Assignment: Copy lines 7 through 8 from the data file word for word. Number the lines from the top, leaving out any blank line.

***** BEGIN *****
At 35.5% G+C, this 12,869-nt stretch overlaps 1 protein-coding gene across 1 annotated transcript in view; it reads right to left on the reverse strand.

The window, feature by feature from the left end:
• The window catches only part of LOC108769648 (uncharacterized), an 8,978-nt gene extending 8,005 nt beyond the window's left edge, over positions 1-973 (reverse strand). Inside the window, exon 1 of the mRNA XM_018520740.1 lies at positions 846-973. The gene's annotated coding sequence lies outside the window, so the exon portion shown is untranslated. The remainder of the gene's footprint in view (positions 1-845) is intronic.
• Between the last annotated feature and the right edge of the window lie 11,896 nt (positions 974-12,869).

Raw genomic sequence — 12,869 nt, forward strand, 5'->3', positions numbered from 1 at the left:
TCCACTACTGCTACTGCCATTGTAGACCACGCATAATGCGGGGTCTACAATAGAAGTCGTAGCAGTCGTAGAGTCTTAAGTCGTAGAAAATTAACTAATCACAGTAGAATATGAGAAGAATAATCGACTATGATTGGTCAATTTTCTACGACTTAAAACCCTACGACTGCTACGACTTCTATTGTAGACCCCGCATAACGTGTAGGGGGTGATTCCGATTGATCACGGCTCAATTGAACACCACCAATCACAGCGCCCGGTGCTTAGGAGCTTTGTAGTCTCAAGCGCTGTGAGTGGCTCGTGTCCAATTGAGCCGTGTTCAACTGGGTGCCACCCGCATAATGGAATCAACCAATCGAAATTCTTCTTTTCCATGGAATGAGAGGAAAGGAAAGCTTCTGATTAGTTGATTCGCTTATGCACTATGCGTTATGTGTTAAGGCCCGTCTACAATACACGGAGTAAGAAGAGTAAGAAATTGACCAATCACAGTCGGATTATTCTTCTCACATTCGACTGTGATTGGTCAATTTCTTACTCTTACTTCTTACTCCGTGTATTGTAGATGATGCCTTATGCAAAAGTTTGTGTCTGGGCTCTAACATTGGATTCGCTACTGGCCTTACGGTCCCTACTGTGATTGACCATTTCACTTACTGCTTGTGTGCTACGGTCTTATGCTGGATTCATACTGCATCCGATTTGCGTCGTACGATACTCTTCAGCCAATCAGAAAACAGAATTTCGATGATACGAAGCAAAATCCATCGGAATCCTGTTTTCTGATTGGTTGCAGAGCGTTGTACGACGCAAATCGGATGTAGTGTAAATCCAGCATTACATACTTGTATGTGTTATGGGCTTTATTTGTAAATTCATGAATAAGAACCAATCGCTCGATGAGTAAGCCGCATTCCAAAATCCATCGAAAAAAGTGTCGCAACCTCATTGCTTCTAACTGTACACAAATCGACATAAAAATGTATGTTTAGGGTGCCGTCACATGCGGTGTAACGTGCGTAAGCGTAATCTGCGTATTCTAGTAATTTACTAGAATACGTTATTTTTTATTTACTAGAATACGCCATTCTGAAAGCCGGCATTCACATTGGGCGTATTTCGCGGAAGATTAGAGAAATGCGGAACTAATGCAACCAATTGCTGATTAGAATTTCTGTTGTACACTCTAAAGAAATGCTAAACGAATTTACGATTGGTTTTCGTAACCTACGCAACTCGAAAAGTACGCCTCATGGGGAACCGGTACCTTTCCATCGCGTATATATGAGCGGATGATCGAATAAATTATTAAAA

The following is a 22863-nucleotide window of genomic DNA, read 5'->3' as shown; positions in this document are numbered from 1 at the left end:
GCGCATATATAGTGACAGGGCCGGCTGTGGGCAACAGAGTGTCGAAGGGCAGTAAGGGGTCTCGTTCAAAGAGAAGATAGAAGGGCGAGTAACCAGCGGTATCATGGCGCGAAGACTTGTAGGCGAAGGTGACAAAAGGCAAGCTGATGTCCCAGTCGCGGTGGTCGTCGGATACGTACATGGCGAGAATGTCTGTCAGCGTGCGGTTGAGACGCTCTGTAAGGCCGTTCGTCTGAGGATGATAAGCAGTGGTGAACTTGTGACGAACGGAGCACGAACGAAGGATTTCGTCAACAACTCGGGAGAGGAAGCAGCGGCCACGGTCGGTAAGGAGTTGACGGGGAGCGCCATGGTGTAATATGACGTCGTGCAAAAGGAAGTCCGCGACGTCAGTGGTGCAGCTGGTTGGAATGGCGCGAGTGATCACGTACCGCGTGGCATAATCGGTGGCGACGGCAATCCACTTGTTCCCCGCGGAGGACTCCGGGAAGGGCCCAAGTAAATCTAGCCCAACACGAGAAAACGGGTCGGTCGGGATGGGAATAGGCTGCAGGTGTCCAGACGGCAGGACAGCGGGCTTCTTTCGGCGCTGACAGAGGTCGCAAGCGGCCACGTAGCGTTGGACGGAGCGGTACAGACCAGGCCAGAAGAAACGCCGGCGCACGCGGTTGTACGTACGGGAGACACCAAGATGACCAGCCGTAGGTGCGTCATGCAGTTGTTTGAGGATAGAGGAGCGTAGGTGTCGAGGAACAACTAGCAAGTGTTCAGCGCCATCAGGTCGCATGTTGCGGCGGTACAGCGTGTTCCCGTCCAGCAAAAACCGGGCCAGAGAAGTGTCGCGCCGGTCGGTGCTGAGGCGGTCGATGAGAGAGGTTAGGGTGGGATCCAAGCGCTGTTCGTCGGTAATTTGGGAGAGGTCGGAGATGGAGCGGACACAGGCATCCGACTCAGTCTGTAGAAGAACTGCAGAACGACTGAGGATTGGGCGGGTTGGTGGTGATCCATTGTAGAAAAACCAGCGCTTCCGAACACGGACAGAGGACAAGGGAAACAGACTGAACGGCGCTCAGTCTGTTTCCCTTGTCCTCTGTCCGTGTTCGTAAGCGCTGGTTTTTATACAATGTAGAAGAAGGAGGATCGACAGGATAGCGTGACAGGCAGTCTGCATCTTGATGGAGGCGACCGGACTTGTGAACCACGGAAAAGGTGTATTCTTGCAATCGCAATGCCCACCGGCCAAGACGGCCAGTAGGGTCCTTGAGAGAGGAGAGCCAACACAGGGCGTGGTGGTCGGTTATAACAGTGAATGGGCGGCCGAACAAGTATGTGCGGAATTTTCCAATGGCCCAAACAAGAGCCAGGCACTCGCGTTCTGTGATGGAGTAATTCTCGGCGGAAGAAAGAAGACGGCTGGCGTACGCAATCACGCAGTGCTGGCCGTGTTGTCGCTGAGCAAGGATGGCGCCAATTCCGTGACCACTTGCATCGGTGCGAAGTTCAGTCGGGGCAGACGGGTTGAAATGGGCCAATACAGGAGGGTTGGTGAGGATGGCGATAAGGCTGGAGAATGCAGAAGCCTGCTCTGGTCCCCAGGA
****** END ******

The following is a 22863-nucleotide window of genomic DNA, read 5'->3' as shown; positions in this document are numbered from 1 at the left end:
GCGCATATATAGTGACAGGGCCGGCTGTGGGCAACAGAGTGTCGAAGGGCAGTAAGGGGTCTCGTTCAAAGAGAAGATAGAAGGGCGAGTAACCAGCGGTATCATGGCGCGAAGACTTGTAGGCGAAGGTGACAAAAGGCAAGCTGATGTCCCAGTCGCGGTGGTCGTCGGATACGTACATGGCGAGAATGTCTGTCAGCGTGCGGTTGAGACGCTCTGTAAGGCCGTTCGTCTGAGGATGATAAGCAGTGGTGAACTTGTGACGAACGGAGCACGAACGAAGGATTTCGTCAACAACTCGGGAGAGGAAGCAGCGGCCACGGTCGGTAAGGAGTTGACGGGGAGCGCCATGGTGTAATATGACGTCGTGCAAAAGGAAGTCCGCGACGTCAGTGGTGCAGCTGGTTGGAATGGCGCGAGTGATCACGTACCGCGTGGCATAATCGGTGGCGACGGCAATCCACTTGTTCCCCGCGGAGGACTCCGGGAAGGGCCCAAGTAAATCTAGCCCAACACGAGAAAACGGGTCGGTCGGGATGGGAATAGGCTGCAGGTGTCCAGACGGCAGGACAGCGGGCTTCTTTCGGCGCTGACAGAGGTCGCAAGCGGCCACGTAGCGTTGGACGGAGCGGTACAGACCAGGCCAGAAGAAACGCCGGCGCACGCGGTTGTACGTACGGGAGACACCAAGATGACCAGCCGTAGGTGCGTCATGCAGTTGTTTGAGGATAGAGGAGCGTAGGTGTCGAGGAACAACTAGCAAGTGTTCAGCGCCATCAGGTCGCATGTTGCGGCGGTACAGCGTGTTCCCGTCCAGCAAAAACCGGGCCAGAGAAGTGTCGCGCCGGTCGGTGCTGAGGCGGTCGATGAGAGAGGTTAGGGTGGGATCCAAGCGCTGTTCGTCGGTAATTTGGGAGAGGTCGGAGATGGAGCGGACACAGGCATCCGACTCAGTCTGTAGAAGAACTGCAGAACGACTGAGGATTGGGCGGGTTGGTGGTGATCCATTGTAGAAAAACCAGCGCTTCCGAACACGGACAGAGGACAAGGGAAACAGACTGAACGGCGCTCAGTCTGTTTCCCTTGTCCTCTGTCCGTGTTCGTAAGCGCTGGTTTTTATACAATGTAGAAGAAGGAGGATCGACAGGATAGCGTGACAGGCAGTCTGCATCTTGATGGAGGCGACCGGACTTGTGAACCACGGAAAAGGTGTATTCTTGCAATCGCAATGCCCACCGGCCAAGACGGCCAGTAGGGTCCTTGAGAGAGGAGAGCCAACACAGGGCGTGGTGGTCGGTTATAACAGTGAATGGGCGGCCGAACAAGTATGTGCGGAATTTTCCAATGGCCCAAACAAGAGCCAGGCACTCGCGTTCTGTGATGGAGTAATTCTCGGCGGAAGAAAGAAGACGGCTGGCGTACGCAATCACGCAGTGCTGGCCGTGTTGTCGCTGAGCAAGGATGGCGCCAATTCCGTGACCACTTGCATCGGTGCGAAGTTCAGTCGGGGCAGACGGGTTGAAATGGGCCAATACAGGAGGGTTGGTGAGGATGGCGATAAGGCTGGAGAATGCAGAAGCCTGCTCTGGTCCCCAGGA